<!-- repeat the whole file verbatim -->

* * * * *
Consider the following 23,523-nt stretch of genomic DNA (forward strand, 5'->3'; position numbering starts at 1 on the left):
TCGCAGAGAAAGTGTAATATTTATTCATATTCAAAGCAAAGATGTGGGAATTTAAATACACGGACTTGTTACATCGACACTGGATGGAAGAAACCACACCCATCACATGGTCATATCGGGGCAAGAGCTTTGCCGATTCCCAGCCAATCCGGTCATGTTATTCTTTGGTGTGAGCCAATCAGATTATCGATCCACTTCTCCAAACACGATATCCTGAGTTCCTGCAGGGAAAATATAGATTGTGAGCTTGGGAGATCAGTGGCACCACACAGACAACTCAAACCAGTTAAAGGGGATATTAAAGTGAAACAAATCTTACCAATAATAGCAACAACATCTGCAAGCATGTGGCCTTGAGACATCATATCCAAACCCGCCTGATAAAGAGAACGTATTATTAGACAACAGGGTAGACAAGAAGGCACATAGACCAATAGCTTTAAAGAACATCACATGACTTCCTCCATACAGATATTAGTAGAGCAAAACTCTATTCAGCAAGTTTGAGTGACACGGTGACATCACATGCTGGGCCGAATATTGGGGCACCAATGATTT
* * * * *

Consider the following 23,523-nt stretch of genomic DNA (forward strand, 5'->3'; position numbering starts at 1 on the left):
TCGCAGAGAAAGTGTAATATTTATTCATATTCAAAGCAAAGATGTGGGAATTTAAATACACGGACTTGTTACATCGACACTGGATGGAAGAAACCACACCCATCACATGGTCATATCGGGGCAAGAGCTTTGCCGATTCCCAGCCAATCCGGTCATGTTATTCTTTGGTGTGAGCCAATCAGATTATCGATCCACTTCTCCAAACACGATATCCTGAGTTCCTGCAGGGAAAATATAGATTGTGAGCTTGGGAGATCAGTGGCACCACACAGACAACTCAAACCAGTTAAAGGGGATATTAAAGTGAAACAAATCTTACCAATAATAGCAACAACATCTGCAAGCATGTGGCCTTGAGACATCATATCCAAACCCGCCTGATAAAGAGAACGTATTATTAGACAACAGGGTAGACAAGAAGGCACATAGACCAATAGCTTTAAAGAACATCACATGACTTCCTCCATACAGATATTAGTAGAGCAAAACTCTATTCAGCAAGTTTGAGTGACACGGTGACATCACATGCTGGGCCGAATATTGGGGCACCAATGATTT